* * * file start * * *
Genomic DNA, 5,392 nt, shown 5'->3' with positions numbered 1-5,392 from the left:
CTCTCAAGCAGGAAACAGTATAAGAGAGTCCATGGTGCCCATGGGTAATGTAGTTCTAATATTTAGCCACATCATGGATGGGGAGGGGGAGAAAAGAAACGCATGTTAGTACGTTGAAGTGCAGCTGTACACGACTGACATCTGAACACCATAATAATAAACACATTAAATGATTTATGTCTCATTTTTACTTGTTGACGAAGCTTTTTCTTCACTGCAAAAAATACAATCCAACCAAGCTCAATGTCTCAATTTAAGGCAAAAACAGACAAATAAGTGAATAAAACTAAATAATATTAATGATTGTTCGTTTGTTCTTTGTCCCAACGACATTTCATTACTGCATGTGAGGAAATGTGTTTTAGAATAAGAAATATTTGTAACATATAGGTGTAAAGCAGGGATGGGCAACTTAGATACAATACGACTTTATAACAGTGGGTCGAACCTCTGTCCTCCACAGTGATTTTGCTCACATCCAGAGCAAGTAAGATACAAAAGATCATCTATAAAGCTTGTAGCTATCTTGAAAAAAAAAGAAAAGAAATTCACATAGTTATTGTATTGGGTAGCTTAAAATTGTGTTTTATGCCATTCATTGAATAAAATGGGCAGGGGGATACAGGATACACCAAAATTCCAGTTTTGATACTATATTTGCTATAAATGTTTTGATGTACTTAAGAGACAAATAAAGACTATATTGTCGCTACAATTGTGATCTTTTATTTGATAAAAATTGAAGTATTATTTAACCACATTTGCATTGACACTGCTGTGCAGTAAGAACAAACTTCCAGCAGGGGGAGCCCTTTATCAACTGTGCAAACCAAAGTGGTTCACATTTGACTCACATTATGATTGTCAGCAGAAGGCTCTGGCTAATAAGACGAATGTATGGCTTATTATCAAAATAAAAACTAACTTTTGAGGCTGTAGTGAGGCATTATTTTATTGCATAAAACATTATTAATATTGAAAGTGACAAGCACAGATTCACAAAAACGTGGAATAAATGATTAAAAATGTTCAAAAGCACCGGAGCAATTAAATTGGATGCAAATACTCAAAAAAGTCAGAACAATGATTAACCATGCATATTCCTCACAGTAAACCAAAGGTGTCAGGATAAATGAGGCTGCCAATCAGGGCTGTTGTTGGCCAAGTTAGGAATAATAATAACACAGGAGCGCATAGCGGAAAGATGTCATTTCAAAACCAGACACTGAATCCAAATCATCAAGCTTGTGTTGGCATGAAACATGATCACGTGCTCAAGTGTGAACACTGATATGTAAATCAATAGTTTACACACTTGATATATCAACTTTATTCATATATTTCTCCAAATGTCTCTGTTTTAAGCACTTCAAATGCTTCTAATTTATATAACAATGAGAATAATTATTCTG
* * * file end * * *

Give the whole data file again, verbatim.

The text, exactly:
Genomic DNA, 5,392 nt, shown 5'->3' with positions numbered 1-5,392 from the left:
CTCTCAAGCAGGAAACAGTATAAGAGAGTCCATGGTGCCCATGGGTAATGTAGTTCTAATATTTAGCCACATCATGGATGGGGAGGGGGAGAAAAGAAACGCATGTTAGTACGTTGAAGTGCAGCTGTACACGACTGACATCTGAACACCATAATAATAAACACATTAAATGATTTATGTCTCATTTTTACTTGTTGACGAAGCTTTTTCTTCACTGCAAAAAATACAATCCAACCAAGCTCAATGTCTCAATTTAAGGCAAAAACAGACAAATAAGTGAATAAAACTAAATAATATTAATGATTGTTCGTTTGTTCTTTGTCCCAACGACATTTCATTACTGCATGTGAGGAAATGTGTTTTAGAATAAGAAATATTTGTAACATATAGGTGTAAAGCAGGGATGGGCAACTTAGATACAATACGACTTTATAACAGTGGGTCGAACCTCTGTCCTCCACAGTGATTTTGCTCACATCCAGAGCAAGTAAGATACAAAAGATCATCTATAAAGCTTGTAGCTATCTTGAAAAAAAAAGAAAAGAAATTCACATAGTTATTGTATTGGGTAGCTTAAAATTGTGTTTTATGCCATTCATTGAATAAAATGGGCAGGGGGATACAGGATACACCAAAATTCCAGTTTTGATACTATATTTGCTATAAATGTTTTGATGTACTTAAGAGACAAATAAAGACTATATTGTCGCTACAATTGTGATCTTTTATTTGATAAAAATTGAAGTATTATTTAACCACATTTGCATTGACACTGCTGTGCAGTAAGAACAAACTTCCAGCAGGGGGAGCCCTTTATCAACTGTGCAAACCAAAGTGGTTCACATTTGACTCACATTATGATTGTCAGCAGAAGGCTCTGGCTAATAAGACGAATGTATGGCTTATTATCAAAATAAAAACTAACTTTTGAGGCTGTAGTGAGGCATTATTTTATTGCATAAAACATTATTAATATTGAAAGTGACAAGCACAGATTCACAAAAACGTGGAATAAATGATTAAAAATGTTCAAAAGCACCGGAGCAATTAAATTGGATGCAAATACTCAAAAAAGTCAGAACAATGATTAACCATGCATATTCCTCACAGTAAACCAAAGGTGTCAGGATAAATGAGGCTGCCAATCAGGGCTGTTGTTGGCCAAGTTAGGAATAATAATAACACAGGAGCGCATAGCGGAAAGATGTCATTTCAAAACCAGACACTGAATCCAAATCATCAAGCTTGTGTTGGCATGAAACATGATCACGTGCTCAAGTGTGAACACTGATATGTAAATCAATAGTTTACACACTTGATATATCAACTTTATTCATATATTTCTCCAAATGTCTCTGTTTTAAGCACTTCAAATGCTTCTAATTTATATAACAATGAGAATAATTATTCTG